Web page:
The Guardian has the story so I can legitimately discuss Ryan Giggs's affair with some Big Brother sleb called Imogen. The truth is, the details, salacious or otherwise, hold little attraction for me. Nor, I would hazard a guess, for the majority. The interest is in the sanctions.
As I commented this morning, the battle between the courts and modernity has been the most engaging - Twitter is revolting, so to speak.
But the lateral thinkers will have observed the now clear battle between the two legislating bodies, parliament and judges.
Cameron has been particularly lacksidaisacal over this, commenting in a news report by the BBC that 'parliament make the law and it is up to judges to interpret the law'. Translating into 'I'm on the fence here, don't press me too much, I might cry'.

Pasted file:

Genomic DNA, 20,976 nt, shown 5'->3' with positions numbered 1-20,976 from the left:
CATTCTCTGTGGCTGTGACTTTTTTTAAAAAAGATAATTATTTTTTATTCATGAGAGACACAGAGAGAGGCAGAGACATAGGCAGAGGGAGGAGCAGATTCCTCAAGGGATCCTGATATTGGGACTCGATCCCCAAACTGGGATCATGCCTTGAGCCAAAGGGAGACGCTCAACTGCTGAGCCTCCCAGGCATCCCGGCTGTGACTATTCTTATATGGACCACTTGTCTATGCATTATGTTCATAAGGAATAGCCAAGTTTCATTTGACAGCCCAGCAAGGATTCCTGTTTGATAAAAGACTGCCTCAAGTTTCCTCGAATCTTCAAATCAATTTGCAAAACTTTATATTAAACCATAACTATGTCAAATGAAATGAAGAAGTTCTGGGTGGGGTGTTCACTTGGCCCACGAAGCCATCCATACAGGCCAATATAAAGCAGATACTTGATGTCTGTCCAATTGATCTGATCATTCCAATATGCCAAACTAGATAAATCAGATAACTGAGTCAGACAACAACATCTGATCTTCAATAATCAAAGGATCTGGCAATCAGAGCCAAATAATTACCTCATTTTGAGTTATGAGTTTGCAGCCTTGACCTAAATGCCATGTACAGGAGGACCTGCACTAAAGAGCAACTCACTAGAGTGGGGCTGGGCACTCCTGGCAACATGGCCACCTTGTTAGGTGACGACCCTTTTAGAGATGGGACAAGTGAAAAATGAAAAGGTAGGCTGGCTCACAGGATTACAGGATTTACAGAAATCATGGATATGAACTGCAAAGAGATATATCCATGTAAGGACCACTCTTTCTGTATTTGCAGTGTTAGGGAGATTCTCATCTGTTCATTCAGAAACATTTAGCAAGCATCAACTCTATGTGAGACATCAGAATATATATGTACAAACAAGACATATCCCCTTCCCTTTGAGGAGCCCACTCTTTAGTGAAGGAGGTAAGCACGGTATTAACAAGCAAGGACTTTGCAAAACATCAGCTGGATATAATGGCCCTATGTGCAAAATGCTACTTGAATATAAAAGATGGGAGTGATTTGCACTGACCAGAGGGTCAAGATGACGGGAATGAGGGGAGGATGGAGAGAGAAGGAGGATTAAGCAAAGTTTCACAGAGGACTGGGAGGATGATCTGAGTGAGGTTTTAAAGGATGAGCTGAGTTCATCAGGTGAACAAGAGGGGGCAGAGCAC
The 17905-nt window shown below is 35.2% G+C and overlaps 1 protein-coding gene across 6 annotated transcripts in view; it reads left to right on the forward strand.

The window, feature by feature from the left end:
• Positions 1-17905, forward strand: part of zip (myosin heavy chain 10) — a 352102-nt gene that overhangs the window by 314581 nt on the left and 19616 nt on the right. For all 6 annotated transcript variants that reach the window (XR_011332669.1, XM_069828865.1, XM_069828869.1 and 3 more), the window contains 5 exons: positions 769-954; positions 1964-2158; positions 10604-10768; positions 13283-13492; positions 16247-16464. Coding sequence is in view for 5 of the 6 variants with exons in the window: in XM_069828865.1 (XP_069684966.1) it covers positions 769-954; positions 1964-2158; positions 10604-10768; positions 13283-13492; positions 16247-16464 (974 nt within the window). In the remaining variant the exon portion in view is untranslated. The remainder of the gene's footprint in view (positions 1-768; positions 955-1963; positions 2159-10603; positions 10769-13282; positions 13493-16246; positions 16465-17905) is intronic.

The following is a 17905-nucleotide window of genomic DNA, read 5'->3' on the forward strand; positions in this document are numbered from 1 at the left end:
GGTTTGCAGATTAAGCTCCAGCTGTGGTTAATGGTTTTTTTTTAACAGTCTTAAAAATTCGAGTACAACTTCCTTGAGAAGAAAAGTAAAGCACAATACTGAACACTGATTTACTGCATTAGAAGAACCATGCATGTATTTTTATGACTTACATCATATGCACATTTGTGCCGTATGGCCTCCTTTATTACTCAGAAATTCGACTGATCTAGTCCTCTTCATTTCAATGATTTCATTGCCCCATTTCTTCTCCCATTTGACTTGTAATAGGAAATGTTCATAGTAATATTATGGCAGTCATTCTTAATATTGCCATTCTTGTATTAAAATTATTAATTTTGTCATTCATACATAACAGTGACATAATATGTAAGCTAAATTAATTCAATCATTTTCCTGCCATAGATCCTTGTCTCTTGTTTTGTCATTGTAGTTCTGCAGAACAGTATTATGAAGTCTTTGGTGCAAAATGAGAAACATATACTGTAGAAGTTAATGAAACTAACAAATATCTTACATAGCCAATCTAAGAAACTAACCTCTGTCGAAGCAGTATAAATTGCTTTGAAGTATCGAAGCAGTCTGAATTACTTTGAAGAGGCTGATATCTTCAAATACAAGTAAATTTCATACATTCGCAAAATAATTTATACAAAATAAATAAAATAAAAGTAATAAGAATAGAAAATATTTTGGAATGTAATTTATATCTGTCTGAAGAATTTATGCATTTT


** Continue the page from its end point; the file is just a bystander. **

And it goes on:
The situation is the very antonym of clearcut, with Justice Tungendhat ruling today that Fred Goodwin could claim damages despite his injunctiom coming into the public arena via correct channels, via fast-getting-a-name-for-it John Hemmings MP.
Now with The Sun's appeal to have the injunction on Ryan Giggs' name lifted being turned down by the High Court, the tale is reaching Dickens-esque proportions of complexity.
Mark Easton has delivered a nice analogy on his blog to technology and media shaping privacy.
But it is clear that there is a private battle to be waged between politicians and judges over privacy, injunctions and the rich man's playground, where, it appears, Giggs can also sue Imogen herself for talking about their affair.
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